To improve its language model, OpenAI can try to improve the algorithm, but this is also a case of using more data and more parameters. Jared Kaplan of OpenAI published a paper in 2020 suggesting that there were “scaling laws”. The more data fed into the network, the better the network preformed, but doing so requires more GPUs.

Nvidia is about to release a new GPU code called Hopper, which has a higher capacity to run large language models and will be produced by TSMC (TW:2330). “One of the goals with Hopper was to lower the cost of large language model training to make it more applicable, and we’ve done that,” said Ian Buck, vice president of Nvidia.

Training these deep learning models from scratch, as OpenAI did with GPT-3, is extremely expensive. Sam Altman, CEO of OpenAI, believes that rather than building from scratch, startups will build on language models that already exist. “There will be a lot of value created in this middle tier,” he said at the Greylock Partners investor conference.

Jaspar, an AI copywriting company built with GPT-3, just received a $1.5 billion valuation and there is potential for AI to remove costs from companies currently seeing profit margins squeezed by rising wage inflation. Telecommunications company BT (BT), which has been plagued by worker strikes and downgraded its future cash flow forecasts, recently released a chatbot to automate customer service.

Disrupt Goetc

An area predicted to be disrupted is online search. Alphabet (US: GOOGL) dominates this market with more than 90 percent of global searches conducted with its website. However, ChatGPT’s capability means that competitors will see it as an opportunity to reshape the way consumers interact with information on the Internet.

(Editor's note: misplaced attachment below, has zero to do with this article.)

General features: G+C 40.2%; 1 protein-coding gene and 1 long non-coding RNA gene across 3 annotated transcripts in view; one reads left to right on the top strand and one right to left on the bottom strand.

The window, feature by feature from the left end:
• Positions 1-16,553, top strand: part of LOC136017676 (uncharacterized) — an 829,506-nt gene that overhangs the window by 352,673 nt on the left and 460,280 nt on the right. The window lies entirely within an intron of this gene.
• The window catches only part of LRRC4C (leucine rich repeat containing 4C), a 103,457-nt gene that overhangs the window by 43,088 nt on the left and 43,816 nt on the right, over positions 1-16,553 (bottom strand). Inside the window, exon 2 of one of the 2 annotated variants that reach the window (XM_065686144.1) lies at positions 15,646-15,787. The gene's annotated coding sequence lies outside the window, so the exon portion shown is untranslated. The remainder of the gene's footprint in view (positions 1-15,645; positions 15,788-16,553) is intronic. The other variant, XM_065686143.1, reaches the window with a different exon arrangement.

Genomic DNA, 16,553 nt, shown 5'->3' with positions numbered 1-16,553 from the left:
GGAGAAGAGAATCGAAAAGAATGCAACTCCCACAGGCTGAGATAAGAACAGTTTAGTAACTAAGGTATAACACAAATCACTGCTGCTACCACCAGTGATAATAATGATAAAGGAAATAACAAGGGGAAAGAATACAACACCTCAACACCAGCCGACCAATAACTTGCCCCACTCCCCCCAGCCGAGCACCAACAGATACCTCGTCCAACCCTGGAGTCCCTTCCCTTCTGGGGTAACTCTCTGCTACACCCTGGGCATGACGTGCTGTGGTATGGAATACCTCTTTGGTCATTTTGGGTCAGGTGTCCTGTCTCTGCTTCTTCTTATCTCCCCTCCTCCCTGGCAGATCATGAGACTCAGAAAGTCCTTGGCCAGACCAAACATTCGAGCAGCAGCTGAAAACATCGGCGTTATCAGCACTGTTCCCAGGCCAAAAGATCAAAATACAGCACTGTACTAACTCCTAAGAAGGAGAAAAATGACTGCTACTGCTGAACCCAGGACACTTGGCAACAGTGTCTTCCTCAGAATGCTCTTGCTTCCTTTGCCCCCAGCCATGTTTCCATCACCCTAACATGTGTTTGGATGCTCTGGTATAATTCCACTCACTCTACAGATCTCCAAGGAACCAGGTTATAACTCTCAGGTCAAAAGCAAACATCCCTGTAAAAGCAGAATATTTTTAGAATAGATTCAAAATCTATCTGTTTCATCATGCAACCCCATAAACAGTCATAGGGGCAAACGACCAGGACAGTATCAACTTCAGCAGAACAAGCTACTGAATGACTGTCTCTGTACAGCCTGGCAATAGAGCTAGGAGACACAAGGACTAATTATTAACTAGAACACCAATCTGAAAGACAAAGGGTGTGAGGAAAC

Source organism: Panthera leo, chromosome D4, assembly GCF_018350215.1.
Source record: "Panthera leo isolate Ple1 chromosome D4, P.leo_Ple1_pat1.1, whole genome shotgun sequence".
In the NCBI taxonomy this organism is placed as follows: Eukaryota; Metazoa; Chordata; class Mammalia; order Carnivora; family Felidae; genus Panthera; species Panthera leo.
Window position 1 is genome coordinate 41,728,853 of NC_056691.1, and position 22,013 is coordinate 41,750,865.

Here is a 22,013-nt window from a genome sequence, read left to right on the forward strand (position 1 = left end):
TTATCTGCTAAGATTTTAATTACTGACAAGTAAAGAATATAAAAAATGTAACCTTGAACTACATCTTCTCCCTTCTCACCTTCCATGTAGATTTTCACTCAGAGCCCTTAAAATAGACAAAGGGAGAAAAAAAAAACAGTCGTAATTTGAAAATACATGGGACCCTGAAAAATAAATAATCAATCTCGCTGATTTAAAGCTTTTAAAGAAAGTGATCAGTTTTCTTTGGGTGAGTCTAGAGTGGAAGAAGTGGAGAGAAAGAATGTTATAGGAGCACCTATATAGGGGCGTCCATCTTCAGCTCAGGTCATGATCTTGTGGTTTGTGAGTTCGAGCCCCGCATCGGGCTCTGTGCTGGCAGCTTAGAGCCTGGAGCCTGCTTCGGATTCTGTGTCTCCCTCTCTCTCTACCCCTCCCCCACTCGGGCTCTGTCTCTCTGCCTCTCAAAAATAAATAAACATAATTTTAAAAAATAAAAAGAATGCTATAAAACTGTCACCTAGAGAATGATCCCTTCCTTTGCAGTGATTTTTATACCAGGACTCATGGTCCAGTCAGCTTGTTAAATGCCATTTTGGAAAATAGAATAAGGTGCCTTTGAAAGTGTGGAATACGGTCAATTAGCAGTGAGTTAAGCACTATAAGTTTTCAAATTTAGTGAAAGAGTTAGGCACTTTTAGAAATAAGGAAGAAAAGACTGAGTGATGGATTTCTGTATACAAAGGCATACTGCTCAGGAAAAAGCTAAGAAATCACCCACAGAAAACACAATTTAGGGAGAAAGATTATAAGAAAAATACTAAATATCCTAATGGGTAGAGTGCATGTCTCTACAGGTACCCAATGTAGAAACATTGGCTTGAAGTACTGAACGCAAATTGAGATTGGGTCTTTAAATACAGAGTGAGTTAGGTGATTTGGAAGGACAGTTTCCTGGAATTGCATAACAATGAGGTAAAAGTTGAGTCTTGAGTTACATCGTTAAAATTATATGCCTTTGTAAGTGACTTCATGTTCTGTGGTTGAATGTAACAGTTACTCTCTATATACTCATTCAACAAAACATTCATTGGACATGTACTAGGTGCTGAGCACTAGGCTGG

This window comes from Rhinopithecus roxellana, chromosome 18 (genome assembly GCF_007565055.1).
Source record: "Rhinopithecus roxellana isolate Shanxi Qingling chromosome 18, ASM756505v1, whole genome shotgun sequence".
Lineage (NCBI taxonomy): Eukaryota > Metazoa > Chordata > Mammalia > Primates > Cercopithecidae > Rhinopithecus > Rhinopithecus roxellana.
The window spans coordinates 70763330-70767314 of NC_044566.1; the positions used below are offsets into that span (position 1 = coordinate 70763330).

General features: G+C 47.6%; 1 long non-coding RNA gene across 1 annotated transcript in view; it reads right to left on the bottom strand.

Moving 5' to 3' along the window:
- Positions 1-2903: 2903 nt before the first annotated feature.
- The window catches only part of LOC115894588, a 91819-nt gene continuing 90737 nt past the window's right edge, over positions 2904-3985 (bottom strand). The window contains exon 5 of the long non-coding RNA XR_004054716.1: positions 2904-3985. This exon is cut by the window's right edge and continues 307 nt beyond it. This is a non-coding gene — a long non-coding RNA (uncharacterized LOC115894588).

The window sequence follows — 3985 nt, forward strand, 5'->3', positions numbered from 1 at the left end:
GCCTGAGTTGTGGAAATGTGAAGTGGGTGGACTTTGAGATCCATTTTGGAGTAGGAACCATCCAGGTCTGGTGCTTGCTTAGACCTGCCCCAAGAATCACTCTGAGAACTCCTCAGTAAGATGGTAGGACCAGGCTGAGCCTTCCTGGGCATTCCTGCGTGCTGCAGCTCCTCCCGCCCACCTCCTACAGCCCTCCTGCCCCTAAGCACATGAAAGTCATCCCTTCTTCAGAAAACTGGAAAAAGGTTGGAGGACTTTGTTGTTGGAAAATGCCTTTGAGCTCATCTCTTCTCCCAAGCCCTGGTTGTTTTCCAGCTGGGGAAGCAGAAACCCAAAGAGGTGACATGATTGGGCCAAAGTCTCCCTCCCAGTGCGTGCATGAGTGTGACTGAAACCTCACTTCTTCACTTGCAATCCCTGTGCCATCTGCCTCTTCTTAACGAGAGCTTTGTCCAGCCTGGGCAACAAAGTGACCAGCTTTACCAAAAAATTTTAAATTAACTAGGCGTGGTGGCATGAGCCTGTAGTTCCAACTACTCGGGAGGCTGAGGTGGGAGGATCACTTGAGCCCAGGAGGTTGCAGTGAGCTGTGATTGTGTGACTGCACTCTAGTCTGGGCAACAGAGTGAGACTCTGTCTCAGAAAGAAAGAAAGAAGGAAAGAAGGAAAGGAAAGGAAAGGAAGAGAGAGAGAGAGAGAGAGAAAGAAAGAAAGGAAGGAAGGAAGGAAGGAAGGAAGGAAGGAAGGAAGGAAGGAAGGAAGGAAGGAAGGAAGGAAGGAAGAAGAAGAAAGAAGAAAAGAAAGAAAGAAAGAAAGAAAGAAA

Google itself has huge AI capacity and is ahead of OpenAI in terms of research capability, according to Alberto Romero analyst at Cambrian AI. However, because Google effectively makes all its money from searches, it will be reluctant to disrupt the model. “Google faces a case of ‘the innovator’s dilemma’: the company cannot jeopardize its core business with risky innovations just because others may eventually dethrone it,” Romero wrote.

Bing is Microsoft’s search engine and does not face the “innovator’s dilemma” because it makes up a small part of Microsoft’s revenue. Given its huge stake in OpenAI, Microsoft seems like an obvious competitor for Google’s dominance. But it’s just as likely that Google’s competition could come from a startup that has yet to be created.

ChatGPT is still flawed, sometimes producing authoritative but factually incorrect answers. In the past year, investors have learned, with both crypto and the metaverse, that cycles that are too high can lead to misallocation of capital and inflated valuations. In a blog post, Gary Marcus, a professor of psychology at New York University, describes ChatGPT as an expert imitator, but one that “never fully masters abstract relationships”.

However, the recent release was just step one in an iterative process to improve the program. GPT-4 is already in production and if the world follows Altman’s vision of the future, AI will greatly increase productivity for businesses: “The cost of intelligence and energy will quickly tend to zero, making two of the most important inputs towards the cost of everything”.

Large sudden reductions in the labor force often preceded accelerated technological development. In the 15th century, Johannes Gutenberg’s printing press was adopted after the Black Death tore through Europe. A few centuries later, the Factory Act of 1833, which prevented children from working, was followed by the widespread use of steam power in production. History doesn’t always repeat itself, but ChatGPT arrived at a suspiciously convenient time.